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3 Signs You're Not Saving Enough for Retirement

Christy Bieber, The Motley Fool

Nearly 40% of Americans are losing sleep at night worrying about saving for retirement. Perhaps not coincidentally, this is almost identical to the percentage of Americans who have nothing saved for their senior years .  

Concerns about how you'll survive as a senior are not unfounded. There's a serious retirement crisis brewing, with median retirement-account balances throughout the U.S. valued at just $5,000, and studies showing we spend more time planning for vacations than for retirement. In fact, Americans may actually not be worried enough about retirement. 

If you're stashing away cash, you may be one of the millions of Americans who aren't concerned because you think you're covered -- but are you really? To take stock of your retirement situation, consider three red flags that suggest you're not saving enough. 

Calculator, glasses and money in an envelope labeled 401(k)

Image source: Getty Images.

1. You don't know how much you'll actually need to retire

More than 8 in 10 Americans don't know how much money they'll need to retire, and more than half of all Americans think they'll be OK with less than $1 million in savings. The reality: even $1 million may not be enough in costly cities where a seven-figure nest egg will barely last a decade.  

It's difficult to calculate exactly how much you'll need during retirement because there are lots of variables, like how long you'll live, and whether you'll have expensive health issues. But the bottom line is, if you don't have a goal, it's impossible to decide how much you need to save. 

To find your retirement number, follow this simple four step guide that involves determining what your budget will be as a senior, factoring in healthcare costs, and considering likely sources of income such as Social Security payments.

2. You aren't taking advantage of free money

Once you've got your retirement number, you may be dismayed how high it is. But don't despair -- your employer probably wants to help you retire, but it's up to you to take advantage of the assistance by investing enough to get a full 401(k) match. If your employer matches 401(k) contributions and you aren't getting every dollar of free cash, you're just costing yourself money that you could use down the road after you retire. 

Employer matches work differently at different companies, but the majority of companies offer some type of matching funds for 401(k) contributions, with the average coming in at around 2.7% of employee pay.

If you earn the median salary of $51,272, this would mean your employer would give you around $1,384 each year -- if your match was about average. This $1,384 would turn into $191,319 over 35 years of being invested in a 401(k) earning 7% returns. And this assumes you never got a raise. With regular raises and a slightly higher match, your employer's contribution to your 401(k) could be worth more than $520,000 over a 35-year career.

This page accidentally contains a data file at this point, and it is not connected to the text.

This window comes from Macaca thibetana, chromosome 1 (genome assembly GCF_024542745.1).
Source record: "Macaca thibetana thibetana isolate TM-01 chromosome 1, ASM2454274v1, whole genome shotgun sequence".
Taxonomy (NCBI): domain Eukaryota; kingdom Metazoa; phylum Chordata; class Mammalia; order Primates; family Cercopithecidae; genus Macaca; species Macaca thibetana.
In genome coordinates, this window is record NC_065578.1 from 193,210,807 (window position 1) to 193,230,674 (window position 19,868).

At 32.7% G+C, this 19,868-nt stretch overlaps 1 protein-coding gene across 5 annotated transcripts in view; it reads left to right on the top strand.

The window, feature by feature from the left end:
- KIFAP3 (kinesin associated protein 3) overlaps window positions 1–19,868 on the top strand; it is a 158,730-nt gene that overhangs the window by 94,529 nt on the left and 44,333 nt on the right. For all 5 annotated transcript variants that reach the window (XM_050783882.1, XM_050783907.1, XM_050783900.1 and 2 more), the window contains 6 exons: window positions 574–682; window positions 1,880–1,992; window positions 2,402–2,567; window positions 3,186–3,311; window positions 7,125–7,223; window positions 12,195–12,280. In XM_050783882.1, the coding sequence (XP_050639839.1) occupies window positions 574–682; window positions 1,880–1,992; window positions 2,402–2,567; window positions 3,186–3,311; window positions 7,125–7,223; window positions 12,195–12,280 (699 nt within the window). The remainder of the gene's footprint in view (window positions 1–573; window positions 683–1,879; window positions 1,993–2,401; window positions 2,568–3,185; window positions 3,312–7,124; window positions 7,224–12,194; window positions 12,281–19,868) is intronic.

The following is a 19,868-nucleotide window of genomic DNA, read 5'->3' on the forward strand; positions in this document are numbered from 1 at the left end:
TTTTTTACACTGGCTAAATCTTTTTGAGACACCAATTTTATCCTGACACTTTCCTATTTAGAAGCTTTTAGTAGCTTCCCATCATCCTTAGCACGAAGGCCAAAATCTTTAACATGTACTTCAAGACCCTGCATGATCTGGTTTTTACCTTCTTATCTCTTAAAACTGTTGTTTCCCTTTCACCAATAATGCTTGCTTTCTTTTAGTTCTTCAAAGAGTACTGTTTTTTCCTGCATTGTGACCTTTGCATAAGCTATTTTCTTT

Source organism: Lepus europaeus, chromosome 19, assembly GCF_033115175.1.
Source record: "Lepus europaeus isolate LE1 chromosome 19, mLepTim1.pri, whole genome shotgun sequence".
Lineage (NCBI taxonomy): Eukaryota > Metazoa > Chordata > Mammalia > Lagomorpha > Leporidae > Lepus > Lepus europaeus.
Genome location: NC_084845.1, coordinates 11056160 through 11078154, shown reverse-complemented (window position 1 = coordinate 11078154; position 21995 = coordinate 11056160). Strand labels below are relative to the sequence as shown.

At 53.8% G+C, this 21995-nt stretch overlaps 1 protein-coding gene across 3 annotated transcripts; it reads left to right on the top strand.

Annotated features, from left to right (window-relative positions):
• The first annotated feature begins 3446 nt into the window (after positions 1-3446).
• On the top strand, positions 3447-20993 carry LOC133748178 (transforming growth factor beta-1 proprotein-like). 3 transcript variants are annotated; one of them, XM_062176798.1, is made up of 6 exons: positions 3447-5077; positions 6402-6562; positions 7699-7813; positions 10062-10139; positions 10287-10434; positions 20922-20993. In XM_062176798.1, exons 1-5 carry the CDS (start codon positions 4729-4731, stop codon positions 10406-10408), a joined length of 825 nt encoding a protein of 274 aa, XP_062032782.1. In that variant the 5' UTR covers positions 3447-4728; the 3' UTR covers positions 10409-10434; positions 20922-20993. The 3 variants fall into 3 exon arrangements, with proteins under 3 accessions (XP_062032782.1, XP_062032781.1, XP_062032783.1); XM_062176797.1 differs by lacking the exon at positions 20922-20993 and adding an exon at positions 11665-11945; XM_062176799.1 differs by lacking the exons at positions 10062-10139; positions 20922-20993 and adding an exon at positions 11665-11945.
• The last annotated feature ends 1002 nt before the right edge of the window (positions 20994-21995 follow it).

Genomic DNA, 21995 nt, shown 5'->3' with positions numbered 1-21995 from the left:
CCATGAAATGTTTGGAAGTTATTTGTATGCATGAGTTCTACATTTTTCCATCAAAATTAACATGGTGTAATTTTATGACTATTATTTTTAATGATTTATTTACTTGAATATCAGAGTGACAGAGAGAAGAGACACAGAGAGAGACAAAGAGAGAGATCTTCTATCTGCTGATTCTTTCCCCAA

If you're saving so little you're foregoing free money that could turn into more than half a million dollars, it's time to find ways to increase your retirement savings. Start by spending less to increase 401(k) contributions -- at least enough to receive the maximum match. 

3. You're not increasing your contributions

Average employee contributions to 401(k)s have actually been on the decline. In 2015, employees deferred 6.9%, on average, and the median deferral rate was 6% of salary. In 2016, the average deferral rate was down to 6.2%, while the median deferral rate was 5%, according to Vanguard. 

The decline was driven, in part, by more employers auto-enrolling workers in 401(k) accounts with default contributions set at around 3%. Less than half of auto-enrolled accounts have automatic increases in contributions, and many employees stick with the default contribution rate, according to the Center for Retirement Research.

Whether you've been auto-enrolled, or have set your own 401(k) contributions, increase those contributions every year until you're saving enough to accomplish your goals. If you're not hitting the 401(k) contribution maximum of $18,500 for 2018, you'll likely be working up to the lesser of this maximum, or to savings between 15% to 20% of your income

Even a small annual increase makes a big difference. If you earned $51,272 and were contributing 5% of your salary, this chart shows how much more you'd have if you bumped up that contribution. The chart is based on starting to contribute at age 30, contributing for 35 years, getting a 2% raise each year, earning a 7% return on investments, and getting a 2.7% employer match throughout your career. 

Percent of Salary

Your Cumulative Contributions

Savings after 35 years

5%

$128,166

$746,193

6%

$153,799

$843,102

7%

$179,432

$940,010

8%

$205,065

$1,036,918

9%

$230,699

$1,133,826

10%

$256,332

$1,230,734

15%

$384,498

$1,715,276

20%

$512,663

$2,199,817

Table source: Author.

Each percentage point increase in contributions on a $51,272 salary will cost you just over $40 per month -- less than the average cost of one meal out for a family of four. Isn't it worth the price of one dinner out to have $100,000 -- or more  -- in extra retirement funds? 

Make some quick fixes to have a secure retirement

It doesn't take a big sacrifice to make little changes that will leave you much more secure in retirement. Get out your calculator, find out what your goal is, then increase your contributions as quickly as you're able until you hit that number. When you're living it up as a senior instead of struggling to live on Social Security, you'll be really glad you made the effort.

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